source route reversal

Tony Li <tli@cisco.com> Thu, 02 February 1995 20:03 UTC

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Date: Thu, 2 Feb 1995 11:29:14 -0800
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From: Tony Li <tli@cisco.com>
Message-Id: <199502021929.LAA05395@lager.cisco.com>
To: bmanning@isi.edu
Cc: sob@newdev.harvard.edu, rreq@isi.edu
In-Reply-To: bmanning@ISI.EDU's message of Thu, 2 Feb 1995 04:27:15 -0800 (PST) <199502021227.AA02779@zed.isi.edu>
Subject: source route reversal

   > A question on the current rr draft  (I don't know the answer)
   > 
   > A number of places the current draft says that if there is a source 
   > route in the packet and any response (ICMP etc) has to be generated, 
   > the source route MUST be reversed and used to direct the return packet.  
   > The issue of doing this sort of thing came up in the IPv6 source route 
   > discussions and some people like Tony Li had strong thoughts that
	this type of 
   > behavior should not be required.  
   > 
   > Is this something that should be brought up for specific discussion?

   Well maybe.  I expect that the draft wording correctly reflects the 
   general agreement of the group and the intent of source routes.      
   Tony, What does SDR have to say on this matter?

I dunno.  I don't speak for the group.  

I fully understand and support the intent of reversing the source
route.  My understanding is that the goal here is to have path
symmetry.  However, in an environment which supports policy routing,
this is perhaps not optimal.  I believe that the author's intent was
to disallow wholesale removal of the source route by lazy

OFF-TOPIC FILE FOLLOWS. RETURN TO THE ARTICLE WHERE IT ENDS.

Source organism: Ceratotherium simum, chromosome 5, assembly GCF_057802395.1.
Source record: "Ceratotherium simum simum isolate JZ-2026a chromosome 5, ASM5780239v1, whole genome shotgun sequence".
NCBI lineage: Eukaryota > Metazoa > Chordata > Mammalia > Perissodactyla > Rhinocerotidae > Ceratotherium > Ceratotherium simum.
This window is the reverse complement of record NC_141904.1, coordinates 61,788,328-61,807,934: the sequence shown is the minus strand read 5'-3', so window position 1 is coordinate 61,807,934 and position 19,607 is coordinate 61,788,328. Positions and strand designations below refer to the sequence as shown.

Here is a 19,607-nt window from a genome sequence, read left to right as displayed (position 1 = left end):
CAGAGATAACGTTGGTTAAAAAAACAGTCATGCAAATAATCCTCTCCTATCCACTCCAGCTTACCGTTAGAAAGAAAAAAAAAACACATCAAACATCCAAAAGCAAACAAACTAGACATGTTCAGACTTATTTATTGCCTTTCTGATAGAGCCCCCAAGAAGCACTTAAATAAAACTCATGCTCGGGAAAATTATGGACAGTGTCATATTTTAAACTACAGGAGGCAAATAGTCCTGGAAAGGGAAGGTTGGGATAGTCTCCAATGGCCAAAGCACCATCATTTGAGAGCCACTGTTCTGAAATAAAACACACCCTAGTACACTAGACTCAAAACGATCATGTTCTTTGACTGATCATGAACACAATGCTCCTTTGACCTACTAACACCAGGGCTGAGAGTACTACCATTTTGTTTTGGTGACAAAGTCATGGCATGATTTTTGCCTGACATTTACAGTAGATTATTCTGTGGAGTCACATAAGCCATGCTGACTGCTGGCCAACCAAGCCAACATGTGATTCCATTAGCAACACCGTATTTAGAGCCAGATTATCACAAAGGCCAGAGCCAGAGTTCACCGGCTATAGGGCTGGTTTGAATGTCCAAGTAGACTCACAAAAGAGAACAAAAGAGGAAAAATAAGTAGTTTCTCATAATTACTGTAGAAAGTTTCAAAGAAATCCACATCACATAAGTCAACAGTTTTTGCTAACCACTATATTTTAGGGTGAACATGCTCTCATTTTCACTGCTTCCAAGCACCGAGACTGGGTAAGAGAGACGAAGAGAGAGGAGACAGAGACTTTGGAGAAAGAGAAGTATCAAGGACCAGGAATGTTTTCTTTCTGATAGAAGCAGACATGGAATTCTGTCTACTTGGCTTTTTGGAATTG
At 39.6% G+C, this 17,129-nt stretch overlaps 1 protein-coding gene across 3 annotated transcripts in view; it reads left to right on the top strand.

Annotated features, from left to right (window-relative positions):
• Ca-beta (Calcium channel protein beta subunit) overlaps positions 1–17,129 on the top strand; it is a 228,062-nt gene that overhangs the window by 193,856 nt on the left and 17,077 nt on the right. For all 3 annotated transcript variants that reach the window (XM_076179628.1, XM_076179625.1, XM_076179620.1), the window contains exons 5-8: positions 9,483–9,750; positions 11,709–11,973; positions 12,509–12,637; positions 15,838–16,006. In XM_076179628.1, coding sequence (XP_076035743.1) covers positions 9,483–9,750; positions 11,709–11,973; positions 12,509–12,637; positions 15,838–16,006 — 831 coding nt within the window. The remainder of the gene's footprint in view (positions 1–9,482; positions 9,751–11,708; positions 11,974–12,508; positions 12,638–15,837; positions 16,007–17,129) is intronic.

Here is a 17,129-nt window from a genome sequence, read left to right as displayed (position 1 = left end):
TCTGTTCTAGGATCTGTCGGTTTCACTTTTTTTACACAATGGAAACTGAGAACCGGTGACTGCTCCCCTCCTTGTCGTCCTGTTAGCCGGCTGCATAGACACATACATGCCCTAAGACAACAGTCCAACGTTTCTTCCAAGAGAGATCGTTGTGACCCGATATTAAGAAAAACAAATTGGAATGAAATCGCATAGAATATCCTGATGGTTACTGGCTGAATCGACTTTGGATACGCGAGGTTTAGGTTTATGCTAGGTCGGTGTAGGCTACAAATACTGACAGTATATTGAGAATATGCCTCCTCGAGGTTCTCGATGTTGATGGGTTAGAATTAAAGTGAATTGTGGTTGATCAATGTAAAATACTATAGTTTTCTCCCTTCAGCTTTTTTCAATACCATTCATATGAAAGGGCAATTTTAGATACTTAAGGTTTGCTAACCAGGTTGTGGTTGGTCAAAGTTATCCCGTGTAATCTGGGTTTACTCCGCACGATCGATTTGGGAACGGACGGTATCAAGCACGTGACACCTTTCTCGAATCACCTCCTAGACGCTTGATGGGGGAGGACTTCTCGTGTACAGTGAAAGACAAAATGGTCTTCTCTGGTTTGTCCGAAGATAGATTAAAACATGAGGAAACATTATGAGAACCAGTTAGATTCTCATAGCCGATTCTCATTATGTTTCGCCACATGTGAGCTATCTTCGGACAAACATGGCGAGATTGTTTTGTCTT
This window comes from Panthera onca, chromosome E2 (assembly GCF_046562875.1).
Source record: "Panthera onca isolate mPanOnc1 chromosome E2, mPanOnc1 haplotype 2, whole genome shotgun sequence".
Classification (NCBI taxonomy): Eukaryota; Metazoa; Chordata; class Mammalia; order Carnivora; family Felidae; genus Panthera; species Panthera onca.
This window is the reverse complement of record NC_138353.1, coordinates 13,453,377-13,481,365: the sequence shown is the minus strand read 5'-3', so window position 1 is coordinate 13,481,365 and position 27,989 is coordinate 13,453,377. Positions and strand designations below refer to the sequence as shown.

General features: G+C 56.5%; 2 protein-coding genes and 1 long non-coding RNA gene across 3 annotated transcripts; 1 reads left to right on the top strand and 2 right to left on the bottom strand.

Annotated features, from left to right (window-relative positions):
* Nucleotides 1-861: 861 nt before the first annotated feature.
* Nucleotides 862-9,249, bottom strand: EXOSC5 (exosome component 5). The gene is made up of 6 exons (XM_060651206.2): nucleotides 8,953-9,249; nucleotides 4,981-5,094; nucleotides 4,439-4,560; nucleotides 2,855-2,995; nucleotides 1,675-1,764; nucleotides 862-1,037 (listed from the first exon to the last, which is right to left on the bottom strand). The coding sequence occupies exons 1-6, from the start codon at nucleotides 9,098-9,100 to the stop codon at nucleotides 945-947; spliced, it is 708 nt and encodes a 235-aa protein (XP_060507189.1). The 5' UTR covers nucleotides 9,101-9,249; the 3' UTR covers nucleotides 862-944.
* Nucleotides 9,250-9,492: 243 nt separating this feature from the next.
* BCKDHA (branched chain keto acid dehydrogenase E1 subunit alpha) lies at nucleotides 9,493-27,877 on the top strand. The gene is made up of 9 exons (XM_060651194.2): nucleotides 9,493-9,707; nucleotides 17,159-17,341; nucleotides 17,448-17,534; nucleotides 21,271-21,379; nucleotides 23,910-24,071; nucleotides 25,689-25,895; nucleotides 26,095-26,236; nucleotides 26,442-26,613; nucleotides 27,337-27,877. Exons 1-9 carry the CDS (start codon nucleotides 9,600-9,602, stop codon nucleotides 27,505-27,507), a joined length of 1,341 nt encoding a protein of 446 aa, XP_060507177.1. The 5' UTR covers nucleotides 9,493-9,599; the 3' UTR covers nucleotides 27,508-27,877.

implementations.

I believe that there is a "strong" vs.  "weak" source routing
argument, where the existing text represents the "strong" side.  The
result of the "strong" argument in a policy routing environment means
that if the reply packet would violate policy by having a source route
not matching policy, that the packet MUST be dropped.  Note that the
originator may have no mechanism for determining a source route that
is acceptable to the destination's outbound policy.  This effectively
means that source routing to the destination is effectively useless,
as it severs connectivity.  This in turn implies that much of the
initial work with policy routing is likely to be futile as we are not
able to deploy anything until we have a coherent mechanism for global
policy distribution and calculation.  In other words, never.

The "weak" source routing argument would say that connectivity is
paramount, and that the source should never have any need to know
about the destination's outbound policy, which should, in fact, be
private.  The intent of the source route reversal is to provide path
symmetry wherever possible, but is not to provide security.  Thus,
asymmetric paths are preferable to disconnection.

Accordingly, I recommend that the text be changed to reflect the
following:

- If the node is unaware of outbound policy constraints, then the node
  MUST reverse the source route.
- If the node is aware of outbound policy constraints then the node is
  free to return the packet using appropriate mechanisms within the
  bounds of those constraints.

I would appreciate having this resolved quickly.

Tony